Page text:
WHAT ABOUT CHOLESTEROL?
Many doctors use cholesterol levels as a primary indicator
of health. Let's look at why your
cholesterol levels are pretty much meaningless.
First, let's consider what cholesterol is and what it does.
As we discuss in more detail in Chapter 3,
there are two primary fuel Sources for the body:
Free fatty acids (FFA) and, to a lesser extent, ketones made
Glucose can travel around the bloodstream on its own.
However, neither cholesterol nor
triglycerides can circulate in the blood without a carrier.
Your body packages cholesterol and
triglycerides in a carrier (think of a boat) called a low-density
lipoprotein, or LDL. In general, the larger
the LDL particle, the more triglyceride it contains.
As we've discussed, fat flux is a process in which the body
pulls fat from fat stores. Leftover fat not
burned by your muscles or other tissues is returned to the
liver to be packaged into very-low-density
lipoprotein (VLDL) particles; those VLDL particles are then
sent back to the fat cells for storage. The
amount of LDL (and total cholesterol) can be greatly
influenced by the amount of fat in your diet. Your
LDL levels will go down if you are keto-adapted
because in that case fat is your primary fuel, and you
are eating a lot fat. When your diet consists of adequate
fat, your LDL level drops because not as
much fuel needs to be pulled from the fat cells.
Alternatively, if you are in an energy deficit and eating
fewer calories than your body needs, your LDL level goes up
as your body pulls more fat from storage to use for fuel.
is an engineer who has experimented with manipulating his
cholesterol numbers via
his diet. In his experiments, he eats a low
diet and varies only the amount of
fat he consumes. First he eats lower fat (1,000 total
calories) and measures his cholesterol; then for
three days he eats a great deal of fat (4,000 or more total
calories) and measures his cholesterol again.
Feldman has been able to take his small LDL--P
(small LDL particle number)-which
professionals consider to be the factor most indicative of
coronary artery disease risk-from
almost 1,000 (high risk) to below 90 (very low risk). He did
this in just three days by doing the opposite of
what you would think would be the healthy approach (based on
conventional nutritional wisdom). When his LDL--P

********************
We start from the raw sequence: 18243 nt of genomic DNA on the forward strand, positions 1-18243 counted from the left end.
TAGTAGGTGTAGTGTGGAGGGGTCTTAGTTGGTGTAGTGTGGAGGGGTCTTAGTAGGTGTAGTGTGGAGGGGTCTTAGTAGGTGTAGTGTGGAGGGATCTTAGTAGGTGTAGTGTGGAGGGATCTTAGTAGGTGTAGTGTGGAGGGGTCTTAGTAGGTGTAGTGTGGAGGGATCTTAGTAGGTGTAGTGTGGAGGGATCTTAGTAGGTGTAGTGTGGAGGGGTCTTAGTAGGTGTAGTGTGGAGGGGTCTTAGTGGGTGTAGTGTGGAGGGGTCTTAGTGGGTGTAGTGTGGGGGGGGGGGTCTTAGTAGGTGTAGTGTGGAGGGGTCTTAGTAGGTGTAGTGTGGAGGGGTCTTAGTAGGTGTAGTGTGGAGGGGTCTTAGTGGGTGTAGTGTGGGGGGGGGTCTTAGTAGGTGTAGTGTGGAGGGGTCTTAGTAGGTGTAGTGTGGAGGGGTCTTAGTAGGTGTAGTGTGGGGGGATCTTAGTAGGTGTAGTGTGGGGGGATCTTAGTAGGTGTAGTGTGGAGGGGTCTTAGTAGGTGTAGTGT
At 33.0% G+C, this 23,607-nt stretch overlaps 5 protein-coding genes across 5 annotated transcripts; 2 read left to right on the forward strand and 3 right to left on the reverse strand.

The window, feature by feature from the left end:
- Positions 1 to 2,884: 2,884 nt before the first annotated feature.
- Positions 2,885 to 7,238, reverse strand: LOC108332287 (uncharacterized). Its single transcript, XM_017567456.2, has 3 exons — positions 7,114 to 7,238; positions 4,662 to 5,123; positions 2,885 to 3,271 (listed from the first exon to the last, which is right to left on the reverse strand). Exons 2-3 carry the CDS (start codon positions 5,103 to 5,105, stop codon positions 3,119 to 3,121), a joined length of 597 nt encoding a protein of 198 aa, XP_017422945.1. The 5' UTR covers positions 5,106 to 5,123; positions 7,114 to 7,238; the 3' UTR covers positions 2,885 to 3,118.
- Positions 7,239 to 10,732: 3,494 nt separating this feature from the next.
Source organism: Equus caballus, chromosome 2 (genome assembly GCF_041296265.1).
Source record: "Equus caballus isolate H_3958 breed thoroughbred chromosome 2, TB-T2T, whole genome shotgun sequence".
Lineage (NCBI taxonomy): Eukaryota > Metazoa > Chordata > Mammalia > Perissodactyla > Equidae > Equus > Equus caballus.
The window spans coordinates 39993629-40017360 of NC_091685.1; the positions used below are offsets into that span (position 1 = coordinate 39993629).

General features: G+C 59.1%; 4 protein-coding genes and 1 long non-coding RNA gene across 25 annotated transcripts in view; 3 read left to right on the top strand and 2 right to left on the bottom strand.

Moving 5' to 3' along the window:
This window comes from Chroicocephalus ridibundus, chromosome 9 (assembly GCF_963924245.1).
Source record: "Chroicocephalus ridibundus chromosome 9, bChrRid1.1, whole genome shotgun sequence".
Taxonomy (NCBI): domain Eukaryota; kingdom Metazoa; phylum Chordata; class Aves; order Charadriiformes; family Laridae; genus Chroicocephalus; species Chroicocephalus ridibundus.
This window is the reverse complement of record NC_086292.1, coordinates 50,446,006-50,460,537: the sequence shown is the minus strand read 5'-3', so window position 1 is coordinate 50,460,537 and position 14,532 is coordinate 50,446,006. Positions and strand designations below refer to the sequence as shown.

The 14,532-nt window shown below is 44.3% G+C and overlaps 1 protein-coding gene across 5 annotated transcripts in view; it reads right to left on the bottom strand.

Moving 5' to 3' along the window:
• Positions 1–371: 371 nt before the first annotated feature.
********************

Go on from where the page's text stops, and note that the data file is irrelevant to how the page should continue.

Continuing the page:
was 1,000, he was eating little fat and about 1,000 total
calories. When his LDL--P
90, he was eating upward of 350 grams of fat a day.
We could spend a whole chapter discussing the flawed
correlation between cholesterol and
coronary artery disease. Instead, let's look at a couple of
highlights before we get into what you
should really be looking at-a
coronary artery calcium (CAC) test.
LDL cholesterol is the body's repair mechanism, and it
facilitates fuel transportation. Coronary artery disease
occurs when an LDL particle gets lodged in a lesion of the
artery wall and releases its cholesterol to start repairing
the lesion. The cholesterol develops into a plaque that
seals up the lesion. However, over time, this plaque can
block the artery and cause a heart attack. When the body
produces this plaque, it's doing exactly what it should do;
this process isn't flawed, and it's not a genetic mistake.
If you had a hole in a wall of your house, what would you
do? You would cover the hole with spackle. That is exactly
what your body is doing. If it didn't, the lesion could
burst and kill you.
However, the lesion wasn't caused by the cholesterol. The
cholesterol is like a firefighter coming to put out a fire;
the firefighter didn't start the fire. Inflammation caused
the lesion, and cholesterol patched it. The goal is
preventing future fires (addressing the root cause of
inflammation) rather than reducing the number of
Cholesterol also performs many vital roles in the body.
Following are some of the benefits of saturated fat and